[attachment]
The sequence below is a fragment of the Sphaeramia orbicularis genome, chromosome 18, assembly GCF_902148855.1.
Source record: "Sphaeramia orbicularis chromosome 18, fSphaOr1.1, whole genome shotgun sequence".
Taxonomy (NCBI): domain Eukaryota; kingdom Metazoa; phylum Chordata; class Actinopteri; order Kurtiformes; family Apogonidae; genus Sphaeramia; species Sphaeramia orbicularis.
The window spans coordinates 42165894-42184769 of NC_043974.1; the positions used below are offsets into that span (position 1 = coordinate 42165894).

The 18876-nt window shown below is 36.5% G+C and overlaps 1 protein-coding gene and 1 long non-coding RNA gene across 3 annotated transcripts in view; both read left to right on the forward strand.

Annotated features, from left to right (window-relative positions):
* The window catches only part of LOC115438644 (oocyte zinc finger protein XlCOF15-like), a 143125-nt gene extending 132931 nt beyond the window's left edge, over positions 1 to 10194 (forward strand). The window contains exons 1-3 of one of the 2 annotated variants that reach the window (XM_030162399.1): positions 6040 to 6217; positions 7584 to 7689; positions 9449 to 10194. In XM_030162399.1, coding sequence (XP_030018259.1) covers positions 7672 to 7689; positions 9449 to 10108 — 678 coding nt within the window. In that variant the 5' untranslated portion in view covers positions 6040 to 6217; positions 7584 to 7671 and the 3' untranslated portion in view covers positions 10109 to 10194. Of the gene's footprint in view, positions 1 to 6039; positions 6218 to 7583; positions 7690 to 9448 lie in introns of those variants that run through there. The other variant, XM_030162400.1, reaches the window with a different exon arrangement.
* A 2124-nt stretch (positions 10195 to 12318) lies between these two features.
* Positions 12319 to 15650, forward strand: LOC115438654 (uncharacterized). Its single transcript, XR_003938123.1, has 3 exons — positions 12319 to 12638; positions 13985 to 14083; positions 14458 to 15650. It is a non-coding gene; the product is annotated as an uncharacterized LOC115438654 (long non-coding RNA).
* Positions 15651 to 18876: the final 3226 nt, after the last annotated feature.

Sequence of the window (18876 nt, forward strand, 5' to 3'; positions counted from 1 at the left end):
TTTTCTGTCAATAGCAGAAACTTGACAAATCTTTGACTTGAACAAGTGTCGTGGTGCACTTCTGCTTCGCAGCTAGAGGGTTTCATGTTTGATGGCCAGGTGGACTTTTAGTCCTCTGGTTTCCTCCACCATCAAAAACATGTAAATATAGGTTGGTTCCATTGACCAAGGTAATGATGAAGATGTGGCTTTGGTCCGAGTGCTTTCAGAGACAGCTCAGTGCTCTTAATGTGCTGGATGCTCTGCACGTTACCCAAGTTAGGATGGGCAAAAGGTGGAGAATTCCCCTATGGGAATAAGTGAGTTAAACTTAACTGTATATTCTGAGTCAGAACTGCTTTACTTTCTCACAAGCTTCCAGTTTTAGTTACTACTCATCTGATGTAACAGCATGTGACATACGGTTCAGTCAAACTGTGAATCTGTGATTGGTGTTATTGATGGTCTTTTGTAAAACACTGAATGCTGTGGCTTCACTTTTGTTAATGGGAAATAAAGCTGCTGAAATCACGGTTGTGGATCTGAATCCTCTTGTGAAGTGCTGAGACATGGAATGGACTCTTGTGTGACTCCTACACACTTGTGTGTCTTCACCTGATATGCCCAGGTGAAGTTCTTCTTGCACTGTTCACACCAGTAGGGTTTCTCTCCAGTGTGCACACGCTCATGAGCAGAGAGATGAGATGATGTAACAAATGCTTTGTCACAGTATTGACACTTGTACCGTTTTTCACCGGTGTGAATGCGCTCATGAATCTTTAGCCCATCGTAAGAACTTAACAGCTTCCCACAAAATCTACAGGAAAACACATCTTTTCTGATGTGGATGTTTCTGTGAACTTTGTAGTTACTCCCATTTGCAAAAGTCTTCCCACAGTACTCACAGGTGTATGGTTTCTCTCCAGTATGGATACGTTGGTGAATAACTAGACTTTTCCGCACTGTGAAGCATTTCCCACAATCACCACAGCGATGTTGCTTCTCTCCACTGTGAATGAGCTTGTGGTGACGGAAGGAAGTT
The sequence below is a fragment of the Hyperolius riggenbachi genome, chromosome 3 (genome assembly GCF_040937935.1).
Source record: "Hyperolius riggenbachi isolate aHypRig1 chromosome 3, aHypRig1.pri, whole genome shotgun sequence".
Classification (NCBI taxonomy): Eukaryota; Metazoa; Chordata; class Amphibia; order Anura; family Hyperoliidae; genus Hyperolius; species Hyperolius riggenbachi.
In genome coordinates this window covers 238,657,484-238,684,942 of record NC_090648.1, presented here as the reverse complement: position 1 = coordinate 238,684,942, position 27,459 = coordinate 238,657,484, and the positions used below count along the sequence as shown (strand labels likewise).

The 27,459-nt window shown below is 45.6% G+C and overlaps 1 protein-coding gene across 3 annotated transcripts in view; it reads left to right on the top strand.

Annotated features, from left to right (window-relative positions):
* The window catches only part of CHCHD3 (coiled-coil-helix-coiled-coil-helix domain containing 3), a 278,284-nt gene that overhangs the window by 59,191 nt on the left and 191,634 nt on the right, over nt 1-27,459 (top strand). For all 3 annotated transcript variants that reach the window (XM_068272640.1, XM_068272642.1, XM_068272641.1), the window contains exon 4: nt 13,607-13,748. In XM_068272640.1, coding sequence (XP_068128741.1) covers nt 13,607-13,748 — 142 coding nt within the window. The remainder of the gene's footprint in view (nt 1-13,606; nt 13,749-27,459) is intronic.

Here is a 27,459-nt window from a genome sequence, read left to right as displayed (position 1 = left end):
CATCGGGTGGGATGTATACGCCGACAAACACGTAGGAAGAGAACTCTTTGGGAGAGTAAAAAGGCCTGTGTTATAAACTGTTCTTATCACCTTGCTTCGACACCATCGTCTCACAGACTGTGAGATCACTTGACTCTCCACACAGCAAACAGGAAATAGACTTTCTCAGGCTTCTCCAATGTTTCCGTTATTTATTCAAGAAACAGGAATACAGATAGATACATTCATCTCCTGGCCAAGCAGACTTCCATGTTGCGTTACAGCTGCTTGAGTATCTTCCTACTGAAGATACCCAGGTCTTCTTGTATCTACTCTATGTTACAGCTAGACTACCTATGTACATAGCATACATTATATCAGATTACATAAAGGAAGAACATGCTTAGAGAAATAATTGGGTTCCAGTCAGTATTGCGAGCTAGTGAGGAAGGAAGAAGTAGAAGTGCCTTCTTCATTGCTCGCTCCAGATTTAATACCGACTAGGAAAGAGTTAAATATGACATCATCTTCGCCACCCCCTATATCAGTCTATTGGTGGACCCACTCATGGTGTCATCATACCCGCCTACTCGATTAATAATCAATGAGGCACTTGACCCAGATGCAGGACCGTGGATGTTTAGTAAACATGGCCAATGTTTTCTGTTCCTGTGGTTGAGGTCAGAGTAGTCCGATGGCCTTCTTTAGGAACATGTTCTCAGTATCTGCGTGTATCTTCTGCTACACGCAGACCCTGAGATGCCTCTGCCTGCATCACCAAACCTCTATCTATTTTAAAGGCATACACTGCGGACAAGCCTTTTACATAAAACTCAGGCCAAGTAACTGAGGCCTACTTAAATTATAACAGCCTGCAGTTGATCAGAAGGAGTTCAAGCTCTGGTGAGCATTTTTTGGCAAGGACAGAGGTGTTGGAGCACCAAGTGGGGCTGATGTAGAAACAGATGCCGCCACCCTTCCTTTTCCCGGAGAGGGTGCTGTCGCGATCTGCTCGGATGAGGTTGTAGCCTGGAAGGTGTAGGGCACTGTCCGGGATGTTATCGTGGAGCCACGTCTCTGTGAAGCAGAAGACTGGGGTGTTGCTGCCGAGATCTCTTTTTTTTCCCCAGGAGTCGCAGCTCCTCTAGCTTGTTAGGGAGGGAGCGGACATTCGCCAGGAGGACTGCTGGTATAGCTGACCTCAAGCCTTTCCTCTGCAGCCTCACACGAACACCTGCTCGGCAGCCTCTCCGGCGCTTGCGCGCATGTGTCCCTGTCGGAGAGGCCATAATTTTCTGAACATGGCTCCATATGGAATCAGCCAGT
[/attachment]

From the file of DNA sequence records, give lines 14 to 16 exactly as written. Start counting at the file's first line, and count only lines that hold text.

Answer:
Source record: "Hyperolius riggenbachi isolate aHypRig1 chromosome 3, aHypRig1.pri, whole genome shotgun sequence".
Classification (NCBI taxonomy): Eukaryota; Metazoa; Chordata; class Amphibia; order Anura; family Hyperoliidae; genus Hyperolius; species Hyperolius riggenbachi.
In genome coordinates this window covers 238,657,484-238,684,942 of record NC_090648.1, presented here as the reverse complement: position 1 = coordinate 238,684,942, position 27,459 = coordinate 238,657,484, and the positions used below count along the sequence as shown (strand labels likewise).